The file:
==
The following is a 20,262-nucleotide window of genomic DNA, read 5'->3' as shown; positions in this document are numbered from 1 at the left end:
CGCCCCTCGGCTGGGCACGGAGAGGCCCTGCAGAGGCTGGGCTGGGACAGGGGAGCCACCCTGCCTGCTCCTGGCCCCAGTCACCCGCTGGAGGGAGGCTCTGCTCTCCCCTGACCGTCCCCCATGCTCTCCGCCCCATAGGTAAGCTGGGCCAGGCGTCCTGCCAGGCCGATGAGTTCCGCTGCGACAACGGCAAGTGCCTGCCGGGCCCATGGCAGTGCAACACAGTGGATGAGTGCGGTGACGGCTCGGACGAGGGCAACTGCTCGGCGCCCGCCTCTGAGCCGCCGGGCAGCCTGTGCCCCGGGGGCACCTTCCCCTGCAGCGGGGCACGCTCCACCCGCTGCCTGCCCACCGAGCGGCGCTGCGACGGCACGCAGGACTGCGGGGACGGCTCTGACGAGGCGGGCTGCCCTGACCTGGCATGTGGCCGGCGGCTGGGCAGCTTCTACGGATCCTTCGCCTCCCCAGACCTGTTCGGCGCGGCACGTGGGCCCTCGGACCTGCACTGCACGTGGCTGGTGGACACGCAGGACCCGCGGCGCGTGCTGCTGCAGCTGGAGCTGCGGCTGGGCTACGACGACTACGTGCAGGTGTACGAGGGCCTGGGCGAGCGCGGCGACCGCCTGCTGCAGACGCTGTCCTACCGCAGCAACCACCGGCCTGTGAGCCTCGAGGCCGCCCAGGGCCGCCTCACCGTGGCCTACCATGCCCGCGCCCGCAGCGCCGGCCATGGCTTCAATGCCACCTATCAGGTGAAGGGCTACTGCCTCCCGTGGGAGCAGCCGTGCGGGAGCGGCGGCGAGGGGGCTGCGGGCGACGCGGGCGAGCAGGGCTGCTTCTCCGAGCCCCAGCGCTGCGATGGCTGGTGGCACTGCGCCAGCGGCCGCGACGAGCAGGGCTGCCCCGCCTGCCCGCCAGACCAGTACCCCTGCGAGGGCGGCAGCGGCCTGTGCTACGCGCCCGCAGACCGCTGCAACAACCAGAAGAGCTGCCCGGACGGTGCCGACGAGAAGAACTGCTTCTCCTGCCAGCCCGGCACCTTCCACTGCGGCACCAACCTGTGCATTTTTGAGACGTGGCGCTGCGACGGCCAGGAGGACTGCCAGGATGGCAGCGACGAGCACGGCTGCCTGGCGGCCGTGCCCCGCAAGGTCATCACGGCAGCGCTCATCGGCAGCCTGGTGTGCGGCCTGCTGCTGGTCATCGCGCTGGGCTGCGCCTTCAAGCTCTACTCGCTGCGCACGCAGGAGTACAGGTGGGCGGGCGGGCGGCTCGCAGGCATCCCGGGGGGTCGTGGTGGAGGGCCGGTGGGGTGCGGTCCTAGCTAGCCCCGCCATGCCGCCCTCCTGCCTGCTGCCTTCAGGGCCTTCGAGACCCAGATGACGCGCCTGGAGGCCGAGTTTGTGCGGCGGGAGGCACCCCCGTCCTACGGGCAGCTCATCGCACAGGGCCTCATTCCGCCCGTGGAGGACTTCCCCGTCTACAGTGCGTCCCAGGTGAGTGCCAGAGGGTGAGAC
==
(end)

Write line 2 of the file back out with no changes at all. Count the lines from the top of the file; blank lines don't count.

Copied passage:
CGCCCCTCGGCTGGGCACGGAGAGGCCCTGCAGAGGCTGGGCTGGGACAGGGGAGCCACCCTGCCTGCTCCTGGCCCCAGTCACCCGCTGGAGGGAGGCTCTGCTCTCCCCTGACCGTCCCCCATGCTCTCCGCCCCATAGGTAAGCTGGGCCAGGCGTCCTGCCAGGCCGATGAGTTCCGCTGCGACAACGGCAAGTGCCTGCCGGGCCCATGGCAGTGCAACACAGTGGATGAGTGCGGTGACGGCTCGGACGAGGGCAACTGCTCGGCGCCCGCCTCTGAGCCGCCGGGCAGCCTGTGCCCCGGGGGCACCTTCCCCTGCAGCGGGGCACGCTCCACCCGCTGCCTGCCCACCGAGCGGCGCTGCGACGGCACGCAGGACTGCGGGGACGGCTCTGACGAGGCGGGCTGCCCTGACCTGGCATGTGGCCGGCGGCTGGGCAGCTTCTACGGATCCTTCGCCTCCCCAGACCTGTTCGGCGCGGCACGTGGGCCCTCGGACCTGCACTGCACGTGGCTGGTGGACACGCAGGACCCGCGGCGCGTGCTGCTGCAGCTGGAGCTGCGGCTGGGCTACGACGACTACGTGCAGGTGTACGAGGGCCTGGGCGAGCGCGGCGACCGCCTGCTGCAGACGCTGTCCTACCGCAGCAACCACCGGCCTGTGAGCCTCGAGGCCGCCCAGGGCCGCCTCACCGTGGCCTACCATGCCCGCGCCCGCAGCGCCGGCCATGGCTTCAATGCCACCTATCAGGTGAAGGGCTACTGCCTCCCGTGGGAGCAGCCGTGCGGGAGCGGCGGCGAGGGGGCTGCGGGCGACGCGGGCGAGCAGGGCTGCTTCTCCGAGCCCCAGCGCTGCGATGGCTGGTGGCACTGCGCCAGCGGCCGCGACGAGCAGGGCTGCCCCGCCTGCCCGCCAGACCAGTACCCCTGCGAGGGCGGCAGCGGCCTGTGCTACGCGCCCGCAGACCGCTGCAACAACCAGAAGAGCTGCCCGGACGGTGCCGACGAGAAGAACTGCTTCTCCTGCCAGCCCGGCACCTTCCACTGCGGCACCAACCTGTGCATTTTTGAGACGTGGCGCTGCGACGGCCAGGAGGACTGCCAGGATGGCAGCGACGAGCACGGCTGCCTGGCGGCCGTGCCCCGCAAGGTCATCACGGCAGCGCTCATCGGCAGCCTGGTGTGCGGCCTGCTGCTGGTCATCGCGCTGGGCTGCGCCTTCAAGCTCTACTCGCTGCGCACGCAGGAGTACAGGTGGGCGGGCGGGCGGCTCGCAGGCATCCCGGGGGGTCGTGGTGGAGGGCCGGTGGGGTGCGGTCCTAGCTAGCCCCGCCATGCCGCCCTCCTGCCTGCTGCCTTCAGGGCCTTCGAGACCCAGATGACGCGCCTGGAGGCCGAGTTTGTGCGGCGGGAGGCACCCCCGTCCTACGGGCAGCTCATCGCACAGGGCCTCATTCCGCCCGTGGAGGACTTCCCCGTCTACAGTGCGTCCCAGGTGAGTGCCAGAGGGTGAGAC